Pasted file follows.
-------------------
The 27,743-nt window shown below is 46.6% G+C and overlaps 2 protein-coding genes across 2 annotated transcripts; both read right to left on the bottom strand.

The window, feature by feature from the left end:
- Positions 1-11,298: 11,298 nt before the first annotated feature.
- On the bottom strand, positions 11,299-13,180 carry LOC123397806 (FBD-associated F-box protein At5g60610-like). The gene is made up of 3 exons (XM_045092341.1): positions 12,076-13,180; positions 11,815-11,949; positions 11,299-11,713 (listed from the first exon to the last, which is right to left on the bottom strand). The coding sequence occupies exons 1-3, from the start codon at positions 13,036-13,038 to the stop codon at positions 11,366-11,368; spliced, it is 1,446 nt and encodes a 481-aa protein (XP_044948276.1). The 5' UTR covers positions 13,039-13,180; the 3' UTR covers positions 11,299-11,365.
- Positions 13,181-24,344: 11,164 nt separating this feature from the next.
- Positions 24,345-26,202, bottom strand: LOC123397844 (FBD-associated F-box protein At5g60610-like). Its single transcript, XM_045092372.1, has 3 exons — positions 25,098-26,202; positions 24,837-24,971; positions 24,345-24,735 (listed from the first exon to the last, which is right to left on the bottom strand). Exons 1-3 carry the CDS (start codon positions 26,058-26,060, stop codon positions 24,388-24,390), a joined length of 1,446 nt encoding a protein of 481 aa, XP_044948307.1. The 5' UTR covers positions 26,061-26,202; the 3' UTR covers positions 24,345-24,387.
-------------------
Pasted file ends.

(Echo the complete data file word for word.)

The 27,743-nt window shown below is 46.6% G+C and overlaps 2 protein-coding genes across 2 annotated transcripts; both read right to left on the bottom strand.

The window, feature by feature from the left end:
- Positions 1-11,298: 11,298 nt before the first annotated feature.
- On the bottom strand, positions 11,299-13,180 carry LOC123397806 (FBD-associated F-box protein At5g60610-like). The gene is made up of 3 exons (XM_045092341.1): positions 12,076-13,180; positions 11,815-11,949; positions 11,299-11,713 (listed from the first exon to the last, which is right to left on the bottom strand). The coding sequence occupies exons 1-3, from the start codon at positions 13,036-13,038 to the stop codon at positions 11,366-11,368; spliced, it is 1,446 nt and encodes a 481-aa protein (XP_044948276.1). The 5' UTR covers positions 13,039-13,180; the 3' UTR covers positions 11,299-11,365.
- Positions 13,181-24,344: 11,164 nt separating this feature from the next.
- Positions 24,345-26,202, bottom strand: LOC123397844 (FBD-associated F-box protein At5g60610-like). Its single transcript, XM_045092372.1, has 3 exons — positions 25,098-26,202; positions 24,837-24,971; positions 24,345-24,735 (listed from the first exon to the last, which is right to left on the bottom strand). Exons 1-3 carry the CDS (start codon positions 26,058-26,060, stop codon positions 24,388-24,390), a joined length of 1,446 nt encoding a protein of 481 aa, XP_044948307.1. The 5' UTR covers positions 26,061-26,202; the 3' UTR covers positions 24,345-24,387.